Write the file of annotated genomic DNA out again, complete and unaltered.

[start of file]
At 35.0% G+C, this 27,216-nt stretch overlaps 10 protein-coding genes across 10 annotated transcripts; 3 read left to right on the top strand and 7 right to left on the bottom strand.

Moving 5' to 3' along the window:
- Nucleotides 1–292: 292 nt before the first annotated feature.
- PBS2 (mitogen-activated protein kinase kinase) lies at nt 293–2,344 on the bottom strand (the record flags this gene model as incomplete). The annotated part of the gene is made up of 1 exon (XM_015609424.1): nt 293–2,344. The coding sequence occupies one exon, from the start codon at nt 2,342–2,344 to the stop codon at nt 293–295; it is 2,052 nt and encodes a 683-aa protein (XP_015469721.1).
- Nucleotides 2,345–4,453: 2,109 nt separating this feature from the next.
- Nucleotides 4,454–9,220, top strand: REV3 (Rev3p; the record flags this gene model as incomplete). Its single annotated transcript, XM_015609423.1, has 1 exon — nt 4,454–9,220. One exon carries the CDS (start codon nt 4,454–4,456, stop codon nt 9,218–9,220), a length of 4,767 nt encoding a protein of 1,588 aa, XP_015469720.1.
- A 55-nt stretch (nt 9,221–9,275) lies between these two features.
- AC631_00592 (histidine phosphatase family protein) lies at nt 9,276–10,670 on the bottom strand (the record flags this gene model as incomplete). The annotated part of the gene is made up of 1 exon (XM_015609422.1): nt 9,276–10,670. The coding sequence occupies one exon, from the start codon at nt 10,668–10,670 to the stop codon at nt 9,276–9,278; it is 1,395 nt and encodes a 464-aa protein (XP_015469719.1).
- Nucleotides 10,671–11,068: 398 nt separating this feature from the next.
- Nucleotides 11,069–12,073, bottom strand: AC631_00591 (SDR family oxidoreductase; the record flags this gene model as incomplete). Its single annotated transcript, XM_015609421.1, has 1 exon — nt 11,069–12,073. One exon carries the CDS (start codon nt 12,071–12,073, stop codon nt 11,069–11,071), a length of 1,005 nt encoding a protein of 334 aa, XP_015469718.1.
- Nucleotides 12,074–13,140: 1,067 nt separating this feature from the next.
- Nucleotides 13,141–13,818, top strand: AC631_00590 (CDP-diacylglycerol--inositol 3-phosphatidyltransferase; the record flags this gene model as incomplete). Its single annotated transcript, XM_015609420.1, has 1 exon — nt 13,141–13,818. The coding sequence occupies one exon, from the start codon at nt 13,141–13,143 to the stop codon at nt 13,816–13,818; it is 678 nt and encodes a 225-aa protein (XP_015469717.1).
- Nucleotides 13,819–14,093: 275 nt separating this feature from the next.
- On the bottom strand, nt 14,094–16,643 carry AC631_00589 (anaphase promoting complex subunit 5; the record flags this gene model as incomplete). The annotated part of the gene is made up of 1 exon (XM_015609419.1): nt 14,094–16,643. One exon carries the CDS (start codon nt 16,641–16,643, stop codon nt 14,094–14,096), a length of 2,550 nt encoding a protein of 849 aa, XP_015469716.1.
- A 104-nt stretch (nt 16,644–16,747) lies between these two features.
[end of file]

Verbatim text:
At 35.0% G+C, this 27,216-nt stretch overlaps 10 protein-coding genes across 10 annotated transcripts; 3 read left to right on the top strand and 7 right to left on the bottom strand.

Moving 5' to 3' along the window:
- Nucleotides 1–292: 292 nt before the first annotated feature.
- PBS2 (mitogen-activated protein kinase kinase) lies at nt 293–2,344 on the bottom strand (the record flags this gene model as incomplete). The annotated part of the gene is made up of 1 exon (XM_015609424.1): nt 293–2,344. The coding sequence occupies one exon, from the start codon at nt 2,342–2,344 to the stop codon at nt 293–295; it is 2,052 nt and encodes a 683-aa protein (XP_015469721.1).
- Nucleotides 2,345–4,453: 2,109 nt separating this feature from the next.
- Nucleotides 4,454–9,220, top strand: REV3 (Rev3p; the record flags this gene model as incomplete). Its single annotated transcript, XM_015609423.1, has 1 exon — nt 4,454–9,220. One exon carries the CDS (start codon nt 4,454–4,456, stop codon nt 9,218–9,220), a length of 4,767 nt encoding a protein of 1,588 aa, XP_015469720.1.
- A 55-nt stretch (nt 9,221–9,275) lies between these two features.
- AC631_00592 (histidine phosphatase family protein) lies at nt 9,276–10,670 on the bottom strand (the record flags this gene model as incomplete). The annotated part of the gene is made up of 1 exon (XM_015609422.1): nt 9,276–10,670. The coding sequence occupies one exon, from the start codon at nt 10,668–10,670 to the stop codon at nt 9,276–9,278; it is 1,395 nt and encodes a 464-aa protein (XP_015469719.1).
- Nucleotides 10,671–11,068: 398 nt separating this feature from the next.
- Nucleotides 11,069–12,073, bottom strand: AC631_00591 (SDR family oxidoreductase; the record flags this gene model as incomplete). Its single annotated transcript, XM_015609421.1, has 1 exon — nt 11,069–12,073. One exon carries the CDS (start codon nt 12,071–12,073, stop codon nt 11,069–11,071), a length of 1,005 nt encoding a protein of 334 aa, XP_015469718.1.
- Nucleotides 12,074–13,140: 1,067 nt separating this feature from the next.
- Nucleotides 13,141–13,818, top strand: AC631_00590 (CDP-diacylglycerol--inositol 3-phosphatidyltransferase; the record flags this gene model as incomplete). Its single annotated transcript, XM_015609420.1, has 1 exon — nt 13,141–13,818. The coding sequence occupies one exon, from the start codon at nt 13,141–13,143 to the stop codon at nt 13,816–13,818; it is 678 nt and encodes a 225-aa protein (XP_015469717.1).
- Nucleotides 13,819–14,093: 275 nt separating this feature from the next.
- On the bottom strand, nt 14,094–16,643 carry AC631_00589 (anaphase promoting complex subunit 5; the record flags this gene model as incomplete). The annotated part of the gene is made up of 1 exon (XM_015609419.1): nt 14,094–16,643. One exon carries the CDS (start codon nt 16,641–16,643, stop codon nt 14,094–14,096), a length of 2,550 nt encoding a protein of 849 aa, XP_015469716.1.
- A 104-nt stretch (nt 16,644–16,747) lies between these two features.